“Georgia’s decision in 1861 to leave the United States had far-reaching and unintended consequences for all Georgians . . . and indeed all Southerners.”4 The consequences of the subsequent war that began 12 April 1861, touched the lives of Jacob and Catherine Bankston, and all of their children — with death, physical and mental losses and economic misery.
|Georgia's old Capitol at Milledgeville|
Jacob and Catherine’s youngest daughter, Delilah (called Lila) Bankston, married on 6 November 1859 in Henry County, Georgia to William J. Smith5, and they and their young daughter (not named at the time) were living with her parents in 1860 in Henry County, Georgia. Jacob Bankston’s real estate was valued at $750 and his personal estate at $339. He owned no slaves.
Their eldest daughter, Sarah Elizabeth “Betsy” Bankston, who married Thomas V. Pelt, a wheelwright, in 1848, was living nearby in 1860 with their four young children. Pelt had no real estate listed. His personal property was valued at $1,000, probably the value of his tools and equipment for his business. He owned no slaves.
Jackson [Georgia] Argus – Week of January 18, 1895
Thomas V. Pelt and Betsy BankstonBetsy Bankston’s husband, Thomas V. Pelt, joined Co. G of the 63rd Regiment Georgia Infantry, CSA as a private (later a sergeant). He was killed while on picket duty at the Battle of Kennesaw on June 27, 1864, leaving her with six children ranging in ages from one to 13. He was about 49 years old when he died.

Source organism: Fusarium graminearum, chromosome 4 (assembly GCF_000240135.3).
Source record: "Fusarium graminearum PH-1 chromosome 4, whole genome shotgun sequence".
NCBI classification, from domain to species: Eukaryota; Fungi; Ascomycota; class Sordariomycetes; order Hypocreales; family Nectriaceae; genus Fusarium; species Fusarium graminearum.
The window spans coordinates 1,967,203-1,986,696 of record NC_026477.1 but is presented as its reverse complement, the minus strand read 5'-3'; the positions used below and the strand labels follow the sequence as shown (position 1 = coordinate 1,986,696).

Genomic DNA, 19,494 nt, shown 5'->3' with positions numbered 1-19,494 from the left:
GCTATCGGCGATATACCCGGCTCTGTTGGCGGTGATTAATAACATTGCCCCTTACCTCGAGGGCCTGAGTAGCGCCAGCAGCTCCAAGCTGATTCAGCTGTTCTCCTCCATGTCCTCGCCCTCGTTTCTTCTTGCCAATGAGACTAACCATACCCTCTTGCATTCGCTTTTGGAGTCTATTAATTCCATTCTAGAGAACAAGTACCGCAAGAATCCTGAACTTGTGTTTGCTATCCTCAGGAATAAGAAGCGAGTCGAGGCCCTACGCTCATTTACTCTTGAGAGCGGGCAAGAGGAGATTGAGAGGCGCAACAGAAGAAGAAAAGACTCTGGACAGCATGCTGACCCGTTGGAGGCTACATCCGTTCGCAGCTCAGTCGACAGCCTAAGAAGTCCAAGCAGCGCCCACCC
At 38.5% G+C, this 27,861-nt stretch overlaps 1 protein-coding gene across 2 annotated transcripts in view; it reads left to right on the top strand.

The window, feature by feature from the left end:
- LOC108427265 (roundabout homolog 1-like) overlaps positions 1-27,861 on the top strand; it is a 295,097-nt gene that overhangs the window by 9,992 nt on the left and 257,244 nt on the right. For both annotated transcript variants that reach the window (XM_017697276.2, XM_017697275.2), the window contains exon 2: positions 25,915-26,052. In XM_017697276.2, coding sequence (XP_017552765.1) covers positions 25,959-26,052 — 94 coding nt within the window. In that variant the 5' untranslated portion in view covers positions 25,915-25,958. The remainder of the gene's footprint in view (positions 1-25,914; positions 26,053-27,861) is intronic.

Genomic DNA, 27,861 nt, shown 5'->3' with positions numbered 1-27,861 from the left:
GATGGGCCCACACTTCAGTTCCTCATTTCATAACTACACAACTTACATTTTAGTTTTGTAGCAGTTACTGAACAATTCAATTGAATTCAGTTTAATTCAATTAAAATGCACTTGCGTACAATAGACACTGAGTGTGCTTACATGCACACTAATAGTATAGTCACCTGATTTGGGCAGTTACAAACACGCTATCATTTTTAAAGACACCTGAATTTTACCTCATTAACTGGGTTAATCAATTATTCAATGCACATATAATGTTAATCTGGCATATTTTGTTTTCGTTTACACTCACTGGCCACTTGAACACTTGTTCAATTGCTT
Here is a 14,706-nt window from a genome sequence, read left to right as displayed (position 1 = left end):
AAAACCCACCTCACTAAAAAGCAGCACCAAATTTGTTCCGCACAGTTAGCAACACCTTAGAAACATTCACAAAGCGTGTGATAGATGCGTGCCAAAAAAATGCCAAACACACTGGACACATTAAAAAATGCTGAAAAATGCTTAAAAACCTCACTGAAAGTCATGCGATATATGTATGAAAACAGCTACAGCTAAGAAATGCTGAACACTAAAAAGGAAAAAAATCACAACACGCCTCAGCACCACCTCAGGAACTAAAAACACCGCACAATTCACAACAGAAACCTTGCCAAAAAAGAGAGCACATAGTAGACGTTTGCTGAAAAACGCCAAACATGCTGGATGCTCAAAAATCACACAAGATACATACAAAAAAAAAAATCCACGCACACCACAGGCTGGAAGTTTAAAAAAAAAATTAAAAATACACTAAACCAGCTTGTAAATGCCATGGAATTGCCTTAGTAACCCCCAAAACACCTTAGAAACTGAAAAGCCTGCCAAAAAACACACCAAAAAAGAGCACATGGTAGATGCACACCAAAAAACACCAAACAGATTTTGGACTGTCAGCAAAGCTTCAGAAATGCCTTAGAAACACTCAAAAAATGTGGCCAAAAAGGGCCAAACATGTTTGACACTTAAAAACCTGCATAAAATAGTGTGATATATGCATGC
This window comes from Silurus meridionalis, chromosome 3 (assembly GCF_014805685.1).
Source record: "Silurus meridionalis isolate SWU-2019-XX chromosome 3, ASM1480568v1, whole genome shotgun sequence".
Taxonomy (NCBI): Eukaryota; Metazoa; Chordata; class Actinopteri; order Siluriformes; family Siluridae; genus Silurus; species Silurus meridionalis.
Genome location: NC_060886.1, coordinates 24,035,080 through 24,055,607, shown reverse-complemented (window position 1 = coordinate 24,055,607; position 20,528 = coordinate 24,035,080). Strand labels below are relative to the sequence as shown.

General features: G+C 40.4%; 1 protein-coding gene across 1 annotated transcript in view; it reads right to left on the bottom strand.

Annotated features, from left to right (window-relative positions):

John E. Bankston and Sarah E. Dawson
John E. Bankston, OBITUARY (Middle Ga. Argus – Week of May 12, 1890)
William M. Bankston and Mary G. Mays
Isaac Jinks Jr. and Martha Bankston
Isaac Jinks Jr. drew his annual pension from 1897 to 1903. He died in September of 1903. His widow, Martha M., then applied for a widow’s pension, filling out a “Widow’s Affidavit” noting she was 68 years old and “suffer with my head and general break down.” The only property she owned was 15 acres in Henry County and it was sold to pay old debts, burial expenses (of her husband) and the physician. The land was sold for $350. Also included in the file is the physician’s statement that he was paid $350 for his services pertaining to Isaac Jinks’ final illness.
Mrs. Martha Jinks Passed Away Wednesday Evening
William J. Smith and Lila Bankston
Sifting through the ashes of this one family’s history brings the names and places to life and greatly enhances what little genealogical information we had about them. Additionally, it uncovered yet another Bankston.